Tasting whiskey is like navigating a maze. Sometimes the maze is overly simple and unchallenging – fun, though leaving much to be desired. Sometimes the twists and turns are overwhelming and confounding, potentially to a degree that one finds the overall experience unpleasant. But more often than not, when it comes to Wild Turkey the exercise lands somewhere between those examples. From everyday Wild Turkey 101 to the exclusive Master’s Keep series, there’s a range of mazes of various forms and complexity waiting to be explored. In the case of Russell’s Reserve 2003, the third in a line of highly limited, vintage-stated bourbons, it’s a maze unlike any before it.
I first learned about the bourbon that would become Russell’s Reserve 2003 at an event with Eddie Russell last year. He remarked that it was the last of the 107 barrel-entry proof whiskey, and in many ways reminded him of “Cheesy Gold Foil,” the revered twelve-year Wild Turkey expression from the 1980s and early 1990s. Of all Jimmy Russell’s hand-tailored shoes to fill, CGF might be the largest. Any modern whiskey reminiscent of CGF is surely one to covet. (And naturally, my mind has been doused in sin ever since.)
A few months later, in March of this year, a label for Russell’s Reserve 2003 was filed with the TTB. In the grand scheme of 2020 it was a blip on the radar. Yet, Wild Turkey fans remained intrigued – particularly with the label’s 89.5 proof. It’s not exactly the proof one expects of a limited edition from the self-professed bold bourbon brand (or any Kentucky distillery, really). I was somewhat mentally prepared, however, as Eddie had previously mentioned that while barrel strength, the CGF-like bourbon was considerably lower in proof. It’s not entirely unusual either, as Wild Turkey has released ultra-premium, sub-100-proof offerings before: 2014’s Diamond Anniversary (91 proof) and 2015’s Master’s Keep 17 (86.8 proof). A sixteen-year, 89.5-proof bourbon that reminds Eddie Russell of CGF? I can live with that.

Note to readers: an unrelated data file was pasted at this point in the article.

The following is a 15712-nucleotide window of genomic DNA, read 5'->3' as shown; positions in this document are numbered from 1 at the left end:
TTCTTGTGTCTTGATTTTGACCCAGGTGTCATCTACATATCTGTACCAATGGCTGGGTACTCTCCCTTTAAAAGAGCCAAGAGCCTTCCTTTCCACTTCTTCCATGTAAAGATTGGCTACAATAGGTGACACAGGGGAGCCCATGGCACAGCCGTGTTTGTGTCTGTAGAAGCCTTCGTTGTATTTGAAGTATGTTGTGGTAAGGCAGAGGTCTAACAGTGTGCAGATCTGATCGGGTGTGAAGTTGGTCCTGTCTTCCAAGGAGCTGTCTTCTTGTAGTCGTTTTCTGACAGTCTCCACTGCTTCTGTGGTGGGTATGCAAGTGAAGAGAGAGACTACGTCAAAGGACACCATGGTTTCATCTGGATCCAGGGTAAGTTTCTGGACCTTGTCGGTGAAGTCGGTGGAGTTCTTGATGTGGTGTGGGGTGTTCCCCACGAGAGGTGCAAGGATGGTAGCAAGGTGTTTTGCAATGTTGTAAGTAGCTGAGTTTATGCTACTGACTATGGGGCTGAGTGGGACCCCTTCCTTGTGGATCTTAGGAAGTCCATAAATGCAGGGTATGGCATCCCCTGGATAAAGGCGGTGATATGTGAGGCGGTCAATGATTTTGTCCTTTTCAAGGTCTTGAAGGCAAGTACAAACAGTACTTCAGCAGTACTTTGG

By October, select retailers were receiving Russell’s Reserve 2003. I was fortunate to have the opportunity to taste a sample from these early bottles – first in a blind tasting with Jason C. of The Mash & Drum, and second as a “First Pour Thoughts” post for Patreon supporters. While impressive, Russell’s 2003 finished just behind Master’s Keep Bottled in Bond when tasted blind. It fared equally as impressive when tasted on its own, though I only had ¾ ounce left from the initial blind tasting to analyze. A whiskey of such distinctive pedigree and scarce availability warrants a proper evaluation. Remember, we’re talking about the last of the old barrel-entry proof whiskey (distilled at the old Austin, Nichols facility, no less).
The time has come for that evaluation. I’ve enjoyed numerous pours from this bottle over the last week, exchanging notions with fellow enthusiasts each time. I’ll fill my glass once again, clear my thoughts, and with a little luck, solidify my impression of this genuinely rare commemorative release. Cheers to the Russells!
Russell’s Reserve 2003 (2020) – 89.5-proof, sixteen-year Kentucky straight bourbon whiskey – distilled & bottled by the Wild Turkey Distilling Co., Lawrenceburg, KY – bottle #3712
Tasted neat in a Glencairn after a few minutes rest …
Nose: (notably mature, complex) dark cherry, vanilla bean, fragrant oak, dried apricot, autumn spice, apple-butter, toasted brown sugar, hints of petrichor & fruit punch